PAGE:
This is not to say that you can’t make yourself more comfortable during this period, just don’t try and ‘fix’ anything.. if that makes sense? It sounds defeatist I know, but I promise you it’s the complete opposite. Instead of falling for the anxiety trick you’re taking control of the situation and refusing to play ball.
Another piece of advice (from experience) is to avoid making any big decisions in January – unless you feel 100% stable. When humans feel unhappy we start to look for the cause of said unhappiness; Is it my job? My relationship? My house?
It’s an instinctive reaction, we want to resolve issues with the hope of feeling better ASAP. However, as I touched on earlier, during periods of extreme emotion the mind cannot process things rationally. Therefore, it cannot be trusted to make rational decisions. A good example of this was when I decided to make a career change. I spent an entire afternoon researching Psychology degrees (can you imagine?) Fortunately, my thinking brain recovered enough the following day to release this impending mistake! It’s now buried in my list of weird experiences.
If you’re really unhappy and want to make a change in your life that’s fine, it’s your life after all. All I’m suggesting is that you wait until February before you make any big decisions. Is 19 days really so long?
In the meantime we need things to help ride out the rest of the month. I find that planning and organisation helps. Here are a few suggestions:
- Invest in some really cosy nightwear. It sounds daft I know, but never underestimate the comfort a snuggly pair of pyjamas and slipper socks can bring.
- Make sure that you eat tasty and nutritious food. Yes I realise that the effort to cook can seem like a marathon, but try it. Ideally fish is best as it contains Omega three oils (which help the brain.) However, anything will do so long as it has some nutritional value. Don’t worry I’m not going to turn into Gwyneth Paltrow, but keeping the body healthy helps to take pressure of the mind. Cooking is also a great distraction from those long dark evenings. Plan at least three nice meals a week and research good recipes. Tonight I’m making sea bass with rosemary potatoes and greens.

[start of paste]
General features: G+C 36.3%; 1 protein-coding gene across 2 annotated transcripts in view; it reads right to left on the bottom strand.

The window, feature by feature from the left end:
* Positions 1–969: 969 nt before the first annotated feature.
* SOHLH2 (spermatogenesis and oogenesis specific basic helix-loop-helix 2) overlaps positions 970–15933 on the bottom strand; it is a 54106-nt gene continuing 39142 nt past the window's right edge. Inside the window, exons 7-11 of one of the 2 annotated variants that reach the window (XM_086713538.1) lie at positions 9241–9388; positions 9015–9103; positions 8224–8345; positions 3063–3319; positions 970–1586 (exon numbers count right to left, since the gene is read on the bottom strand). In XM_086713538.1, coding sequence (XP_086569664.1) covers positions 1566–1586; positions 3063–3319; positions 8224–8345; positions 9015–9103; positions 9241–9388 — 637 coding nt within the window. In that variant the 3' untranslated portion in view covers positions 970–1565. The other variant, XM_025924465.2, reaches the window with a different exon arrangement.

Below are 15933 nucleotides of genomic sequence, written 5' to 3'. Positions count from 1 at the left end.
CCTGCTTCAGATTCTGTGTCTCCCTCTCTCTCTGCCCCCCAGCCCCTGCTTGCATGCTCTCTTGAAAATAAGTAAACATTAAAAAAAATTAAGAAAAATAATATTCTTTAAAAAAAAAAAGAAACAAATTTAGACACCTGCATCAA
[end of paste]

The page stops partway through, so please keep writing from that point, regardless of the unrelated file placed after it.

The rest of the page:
To clarify, a takeaway is obviously fine at the weekends!
- Buy a selection of films, preferably ones that don’t have complex plots. I watched The Expendables last night and it was perfect! I’m also really into horror films that are so shit they’re good. I highly recommend Sharknado.
- Games and puzzles are handy for distraction. Have a look for free apps on your phone.
- Light – I bring out my SAD lamp ever year to help with moods and energy levels. Nobody wants to come home to a dark and gloomy flat. Candles are good too (even for men dammit!) Candle light is soothing – unless you have a fear of fire.
- Exercise – yes I know I bang on about this one all the time, but it helps! It’s an effective way to reduce adrenalin in the body and improve moods. Just 10 minutes a day will suffice. (Unless your doctor has advised against this.)
If all else fails remember one thing: It will end, because… well everything does! That’s a certainty you can use to find comfort. January will end.
During the darker moments try not to think about the future or the past. Don’t actively block these thoughts, but don’t curl up with them either. Focus on the present and what you can do to help you get through each minute. One step at a time.
We’ll do it troops and I’m right here with you!!